This article discusses a book written by Charles Karelis titled “The persistence of Poverty” in which the author tries to convey to the reader what it feels like to be poor using the analogy of one’s reaction to a single bee sting as compared to having received many bee stings. The author considers that by having many bee stings the individual would not see the benefit in having only one sting relieved, when he still has several more causing pain. In addition, that being poor only results in being poorer and once one has reached such a degree of poverty one may stop trying to find a way out of it.
The author talks about a term used by economist called “the law of diminishing marginal utility” which if you could imagine being in a desert and being extremely thirsty for water, when you get that first amount of water the desire for that water is great, however, once your thirst is quenched and the availability of water is plenty, you may not be so concerned with having more water, the water becomes less important to you. According to the author, this logic flips when one is dealing with extreme poverty or privation.
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For example, when considering being poor and having only one problem to deal with or even two or three, such as paying rent, electric, and buying food the desire to continue trying to move forward may be higher, then if one were working to pay rent, electric, and buy food, but could not buy clothing for their children, put gas in their car, pay credit card bills, or even afford to go to the doctor if they were sick, then the individual may be less incline to work to pay any of these bills.
So the author’s argument is that once one gets to this point, their privation or dept of poverty causes even more lack, and the spiral of poverty cannot be broken. The author goes on to discuss a term he calls “relievers” which he describes as providing a means to significantly reduce the hardships the poor have to deal with, so that instead of having many problems to deal with, they would have just a few, which the author states would make the poor more likely to work to eliminate the smaller number of problems.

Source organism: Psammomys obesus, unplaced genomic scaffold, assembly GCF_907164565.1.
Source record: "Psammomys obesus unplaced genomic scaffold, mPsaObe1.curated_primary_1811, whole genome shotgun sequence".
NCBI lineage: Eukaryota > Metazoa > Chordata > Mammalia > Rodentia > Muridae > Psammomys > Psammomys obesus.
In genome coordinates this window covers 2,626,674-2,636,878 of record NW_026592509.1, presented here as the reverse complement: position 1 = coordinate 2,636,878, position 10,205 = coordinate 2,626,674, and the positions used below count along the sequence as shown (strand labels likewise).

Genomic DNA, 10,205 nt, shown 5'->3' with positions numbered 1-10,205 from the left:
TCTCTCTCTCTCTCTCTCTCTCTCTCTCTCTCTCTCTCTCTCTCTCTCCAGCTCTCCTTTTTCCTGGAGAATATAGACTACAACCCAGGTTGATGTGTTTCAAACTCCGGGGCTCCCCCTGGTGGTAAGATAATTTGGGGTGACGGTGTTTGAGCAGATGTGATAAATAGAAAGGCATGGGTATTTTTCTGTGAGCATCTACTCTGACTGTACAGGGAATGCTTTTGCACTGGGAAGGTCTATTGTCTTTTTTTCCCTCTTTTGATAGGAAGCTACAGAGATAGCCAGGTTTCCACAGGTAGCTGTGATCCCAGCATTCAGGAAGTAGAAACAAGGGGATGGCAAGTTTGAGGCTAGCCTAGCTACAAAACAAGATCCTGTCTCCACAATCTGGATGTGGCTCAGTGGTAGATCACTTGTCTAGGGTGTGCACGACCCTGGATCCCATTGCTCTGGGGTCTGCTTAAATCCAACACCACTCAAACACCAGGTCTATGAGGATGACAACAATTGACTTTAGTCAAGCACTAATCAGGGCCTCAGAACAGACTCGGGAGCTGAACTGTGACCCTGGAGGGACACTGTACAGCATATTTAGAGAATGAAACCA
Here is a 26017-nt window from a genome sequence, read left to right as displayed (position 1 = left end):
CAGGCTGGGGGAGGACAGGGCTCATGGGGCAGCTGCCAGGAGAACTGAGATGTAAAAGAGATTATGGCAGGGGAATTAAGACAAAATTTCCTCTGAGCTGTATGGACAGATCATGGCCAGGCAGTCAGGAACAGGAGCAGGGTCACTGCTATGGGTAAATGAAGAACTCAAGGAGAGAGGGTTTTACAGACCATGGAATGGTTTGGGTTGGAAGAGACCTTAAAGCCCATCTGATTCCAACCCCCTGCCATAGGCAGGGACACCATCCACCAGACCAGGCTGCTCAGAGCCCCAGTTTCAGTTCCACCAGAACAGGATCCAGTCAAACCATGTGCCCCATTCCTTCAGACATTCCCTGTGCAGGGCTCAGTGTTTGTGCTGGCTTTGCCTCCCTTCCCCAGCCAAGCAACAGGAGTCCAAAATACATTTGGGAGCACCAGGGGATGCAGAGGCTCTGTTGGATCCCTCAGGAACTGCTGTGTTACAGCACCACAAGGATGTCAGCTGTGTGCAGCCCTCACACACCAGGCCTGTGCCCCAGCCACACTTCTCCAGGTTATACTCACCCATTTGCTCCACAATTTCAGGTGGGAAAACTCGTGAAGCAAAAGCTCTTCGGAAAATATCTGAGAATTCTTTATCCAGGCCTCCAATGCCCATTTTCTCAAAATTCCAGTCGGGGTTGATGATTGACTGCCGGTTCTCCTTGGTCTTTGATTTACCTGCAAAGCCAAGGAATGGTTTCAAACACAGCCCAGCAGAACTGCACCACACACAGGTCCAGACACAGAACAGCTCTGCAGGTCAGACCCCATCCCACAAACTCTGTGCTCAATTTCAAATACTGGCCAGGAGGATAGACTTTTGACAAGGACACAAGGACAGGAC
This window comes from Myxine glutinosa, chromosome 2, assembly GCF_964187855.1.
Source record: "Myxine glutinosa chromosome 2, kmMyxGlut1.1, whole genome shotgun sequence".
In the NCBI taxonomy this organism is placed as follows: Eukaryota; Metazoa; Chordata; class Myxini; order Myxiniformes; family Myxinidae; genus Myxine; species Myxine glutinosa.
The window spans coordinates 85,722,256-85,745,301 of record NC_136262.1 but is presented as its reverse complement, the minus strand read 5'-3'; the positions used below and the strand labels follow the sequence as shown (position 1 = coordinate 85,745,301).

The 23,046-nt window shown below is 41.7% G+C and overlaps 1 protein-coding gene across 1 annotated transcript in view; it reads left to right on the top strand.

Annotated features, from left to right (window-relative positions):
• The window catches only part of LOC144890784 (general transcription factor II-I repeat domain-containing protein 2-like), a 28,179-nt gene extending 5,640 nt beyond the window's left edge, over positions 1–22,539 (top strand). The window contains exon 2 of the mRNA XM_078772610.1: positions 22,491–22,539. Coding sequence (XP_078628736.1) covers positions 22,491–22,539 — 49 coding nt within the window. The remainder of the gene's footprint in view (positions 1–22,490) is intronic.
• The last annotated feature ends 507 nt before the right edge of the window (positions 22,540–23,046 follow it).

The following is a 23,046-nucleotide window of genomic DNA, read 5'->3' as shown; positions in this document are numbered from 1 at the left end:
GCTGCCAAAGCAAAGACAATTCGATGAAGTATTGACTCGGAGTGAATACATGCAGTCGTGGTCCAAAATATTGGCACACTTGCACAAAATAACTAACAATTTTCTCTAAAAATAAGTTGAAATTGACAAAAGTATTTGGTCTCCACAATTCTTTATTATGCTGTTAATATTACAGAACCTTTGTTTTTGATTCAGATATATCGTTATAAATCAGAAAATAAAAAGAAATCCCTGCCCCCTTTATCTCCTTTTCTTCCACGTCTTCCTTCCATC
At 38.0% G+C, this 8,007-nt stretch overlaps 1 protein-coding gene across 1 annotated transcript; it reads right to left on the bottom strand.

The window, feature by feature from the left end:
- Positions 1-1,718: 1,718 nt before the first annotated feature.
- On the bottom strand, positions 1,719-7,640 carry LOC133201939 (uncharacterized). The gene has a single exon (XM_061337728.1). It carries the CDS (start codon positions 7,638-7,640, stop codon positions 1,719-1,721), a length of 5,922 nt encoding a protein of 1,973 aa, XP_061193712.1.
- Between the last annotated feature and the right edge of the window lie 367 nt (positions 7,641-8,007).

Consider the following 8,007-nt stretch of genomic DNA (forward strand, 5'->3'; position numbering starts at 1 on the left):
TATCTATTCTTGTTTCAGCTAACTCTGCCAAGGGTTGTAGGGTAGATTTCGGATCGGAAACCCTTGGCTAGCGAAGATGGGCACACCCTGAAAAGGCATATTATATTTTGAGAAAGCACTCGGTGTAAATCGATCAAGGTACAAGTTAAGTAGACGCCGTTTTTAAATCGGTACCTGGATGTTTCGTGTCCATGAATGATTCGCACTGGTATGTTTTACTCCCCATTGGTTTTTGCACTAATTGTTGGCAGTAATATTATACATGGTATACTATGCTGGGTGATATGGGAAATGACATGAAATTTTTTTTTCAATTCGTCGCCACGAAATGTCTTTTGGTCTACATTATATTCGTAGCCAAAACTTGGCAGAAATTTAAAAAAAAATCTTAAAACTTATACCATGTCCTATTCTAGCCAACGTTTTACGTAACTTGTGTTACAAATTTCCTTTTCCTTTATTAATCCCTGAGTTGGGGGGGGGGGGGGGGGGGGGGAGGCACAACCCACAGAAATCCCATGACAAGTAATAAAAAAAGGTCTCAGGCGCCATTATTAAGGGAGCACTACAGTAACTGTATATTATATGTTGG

This idea is quite different the author says as to how the experts and policy makers view the idea of giving more aid to the poor. He brings up the term referred by David Ellwood, an economist called “the helping conundrum” which worries that by giving the poor more aid from the government, they would be less likely to work to provide for themselves. The good thing about the article is that the author offers a solution to solving the problem of poverty in his term “relievers” however; he provides little factual data if any to support his argument.
While the author does provide another view, that of the economist of why providing additional aid for the poor would not work, citing a study done in the 1970s to substantiate this idea, the author does however; present a clear argument given in his examples to support his concept as well as presenting the opposition to his concept. My reaction to his article is that I think the author presents a “positive” solution to a “negative” problem, breaking the cycle of poverty; however, I would like to see more data to support the author’s theory.
In addition, I would have to say that I do think that tilting the scale too far in one direction would not serve to encourage the poverty stricken individual to want to do whatever it took to work to relieve the few remaining problems. If I were to relate this information to my own experiences, I would have to relate it to the events I had to overcome after Hurricane Katrina. At first, losing my home and everything in it, combined with no longer having a job to go to, as well as no longer being able to continue my education because the school I was enrolled in was destroyed, was overwhelming to say the least.
I would go to my house and just look at it, not really knowing where to start. Then, the volunteers came, this was as the author puts it the “relievers” bringing enormous amounts of help to begin to clean up my house, begin repairs, and provide positive energy needed to move forward again. Since the workers came in weekly groups and sometimes skipped weeks, this kept me moving forward to help myself all the while knowing that the next group would return at a next step in the process.
As far as this information and my reaction to it impacting the field of social work, I would have to say that the information reinforces the idea that “help” to remedy any given situation in whatever form would be a “positive” thing. As a social worker, one is a helper who provides those in need of help with resources in the form of aid for find ways to remedy their problems. So, I would have to agree with the author’s theory about providing “relievers” to help those in poverty overcome the problems of poverty itself.